Horatio Phillips patented his cambered-airfoil shape in 1891. Hiram Maxim, another aviation inventor, published Horatio Phillips' wing in his publication titled "Natural. "
Phillips' 1904 multiplane had 20 lifting elements. It flew about 50 feet.
Phillips' 1907 multiplane was a larger version of his 1893 plane. It flew about 500 feet.
Horatio Phillips' wind tunnel. He used to design a series of cambered airfoils based on the shapes of birds' wings.
Horatio Phillips and Cambered Wing Design
Horatio Phillips advanced the discipline of applied aerodynamics with his wind tunnel experiments in the early 1880s. These experiments quantitatively demonstrated George Cayley's theories relating to cambered airfoils—that cambered airfoils produce more lift than flat airfoils. Phillips used the results of his experiments to build three flying machines that, although they had only limited success, applied his theory of lifting surfaces.
Phillips used the results obtained in his wind tunnel experiments to design a series of cambered airfoils based on the shapes of birds' wings. He called these the "Phillips entry," or "blades for deflecting air." They had greater curvature on the top than on the bottom and were called "double-surface airfoils." In 1884, he obtained a patent for eight of these airfoil sections, which were of various widths and curvatures. The theory of lift that these wings demonstrated was based on the variation in camber between the upper and lower surfaces of the wing. If the curvature of the upper surface of a wing was greater than that of its under surface, according to this concept, the air would flow over the upper surface at a greater velocity and produce lower pressures than on the underside. Hence an upward force—lift—would be generated as the higher pressure under the surface sought to become equal with the lower-pressure air above the surface.
In 1891, Phillips filed a patent for another cambered wing section. In this patent, he described how the section reacted in the airstream. He stated that when the airstream moved over the curved upper surface of the airfoil, the air pressure would decrease. Therefore, the lifting action of the airfoil was due to a combination of the lower pressure exerted on the upper surface and the higher pressure exerted on the lower surface. By creating a double-surface airfoil with less camber on the lower surface than on the upper surface, the air pressure would be higher underneath and lower on the upper surface. This would create more lift. He concluded that force would be greater above, in the form of negative pressure than below, which was applied in the form of positive pressure.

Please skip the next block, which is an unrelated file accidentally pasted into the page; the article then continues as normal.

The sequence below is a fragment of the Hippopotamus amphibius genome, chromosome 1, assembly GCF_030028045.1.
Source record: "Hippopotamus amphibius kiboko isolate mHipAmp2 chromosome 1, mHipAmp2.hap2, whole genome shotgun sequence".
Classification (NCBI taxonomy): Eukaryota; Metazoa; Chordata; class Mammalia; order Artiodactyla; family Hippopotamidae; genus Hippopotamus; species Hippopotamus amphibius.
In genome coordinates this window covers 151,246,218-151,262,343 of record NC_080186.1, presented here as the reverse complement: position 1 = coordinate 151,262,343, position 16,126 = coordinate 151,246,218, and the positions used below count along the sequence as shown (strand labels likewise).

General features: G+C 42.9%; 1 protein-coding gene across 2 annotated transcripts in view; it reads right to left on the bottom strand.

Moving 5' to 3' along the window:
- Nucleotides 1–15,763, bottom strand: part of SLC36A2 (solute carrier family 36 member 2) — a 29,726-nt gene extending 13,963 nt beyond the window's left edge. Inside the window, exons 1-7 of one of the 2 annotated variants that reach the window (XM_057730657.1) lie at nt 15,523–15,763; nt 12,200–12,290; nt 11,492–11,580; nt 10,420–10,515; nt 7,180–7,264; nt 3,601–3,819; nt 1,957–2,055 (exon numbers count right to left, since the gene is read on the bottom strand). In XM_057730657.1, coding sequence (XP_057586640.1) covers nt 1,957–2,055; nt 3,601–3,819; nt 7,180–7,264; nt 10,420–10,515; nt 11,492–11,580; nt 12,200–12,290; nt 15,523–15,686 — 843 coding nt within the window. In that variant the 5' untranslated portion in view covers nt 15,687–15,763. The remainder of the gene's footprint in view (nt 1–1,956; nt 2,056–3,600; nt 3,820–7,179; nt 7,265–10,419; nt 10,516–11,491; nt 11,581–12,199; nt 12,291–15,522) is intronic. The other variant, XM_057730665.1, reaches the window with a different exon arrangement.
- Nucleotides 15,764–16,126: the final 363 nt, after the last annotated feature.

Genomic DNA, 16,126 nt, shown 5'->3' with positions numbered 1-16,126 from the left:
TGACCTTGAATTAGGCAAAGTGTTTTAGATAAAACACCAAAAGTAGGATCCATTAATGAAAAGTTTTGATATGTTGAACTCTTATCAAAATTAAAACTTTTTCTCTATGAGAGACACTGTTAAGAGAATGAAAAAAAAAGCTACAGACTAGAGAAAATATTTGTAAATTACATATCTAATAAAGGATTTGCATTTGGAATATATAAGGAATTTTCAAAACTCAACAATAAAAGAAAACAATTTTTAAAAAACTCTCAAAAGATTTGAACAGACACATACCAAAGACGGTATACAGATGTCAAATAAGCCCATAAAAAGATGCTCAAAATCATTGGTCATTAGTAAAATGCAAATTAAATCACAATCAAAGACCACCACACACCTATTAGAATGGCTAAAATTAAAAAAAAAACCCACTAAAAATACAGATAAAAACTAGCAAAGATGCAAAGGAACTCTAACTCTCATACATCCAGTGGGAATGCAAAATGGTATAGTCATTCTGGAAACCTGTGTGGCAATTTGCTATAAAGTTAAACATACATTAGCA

Phillips' designs demonstrated the first truly modern airfoils. His findings were widely disseminated, and thereafter all serious flying-machine developers used cambered airfoils.
Using the knowledge he had acquired, Phillips in 1893 produced a flying machine that resembled an open venetian blind on wheels. Sources differ in their description of the flying machine, but its wings consisted of 50 slats, between 19 feet (5.8 meters) and 22 feet (6.7 meters) long by 1.5 inches (3.8 centimeters) wide that were mounted two inches (five centimeters) apart. The apparatus measured 9.5 feet (3 meters) high and rested on a long wooden frame 25 feet (7.6 meters) long. A coal-fired 6-horsepower (4.5-kilowatt) engine turned a single twin-bladed pusher propeller at a rate of 400 revolutions per minute. The entire machine weighed between 350 and 385 pounds (159 and 175 kilograms) and rested on a tricycle undercarriage. It was tethered on a circular track with a 628-foot (191-meter) circumference where it moved at some 40 miles per hour (64 kilometers per hour). The two back wheels, which supported most of the weight, rose from the track for a distance of 150 to 250 feet (46 to 76 meters).
His 1904 multiplane was another application of the theory of lifting surfaces. Again, the wings looked very much like the slats of a venetian blind. This apparatus had 20 lifting elements. It tail unit was in the shape of a cross and was supported by a three-wheeled undercarriage. The engine, built by Phillips himself, was a four-cylinder water-cooled in-line engine that produced 22 horsepower (16.4 kilowatts) and powered a wooden tractor propeller. It was 13 feet 9 inches (4.2 meters) long, 10 feet (3.1 meters) high, weighed 600 pounds (272 kilograms), and could move at 34 miles per hour (55 kilometers per hour). Its frame was made of spruce, ash, and steel tubing and was covered with a calico fabric.
The multiplane was tried out at Streatham, England, and managed a short "hop" of about 50 feet (15 meters).
Phillips' final effort at flight came in 1907. This aircraft was a larger version of his 1893 plane. This machine had four venetian-blind-wings in tandem and was powered by a 22-horsepower (16.4-kilowatt) engine that turned a tractor propeller. This plane flew some 500 feet (152 meters). It was the first powered flight in England. Although he did not continue building planes, he had clearly demonstrated that flying machines should always have cambered wings.
Air Force ROTC Curriculum Division, Maxwell Air Force Base, Alabama. Aerospace Science: The Science of Flight. Maxwell Air Force Base, Alabama, 1988.
Anderson, Jr., John D. A History of Aerodynamics, Cambridge, England: Cambridge University Press, 1997.
Baals, Donald D. and Corliss, William R. Wind Tunnels of NASA. Washington, D.C.: National Aeronautics and Space Administration, 1981.
Gibbs-Smith, Charles H. A History of Flying. New York: Frederick A. Praeger, 1954.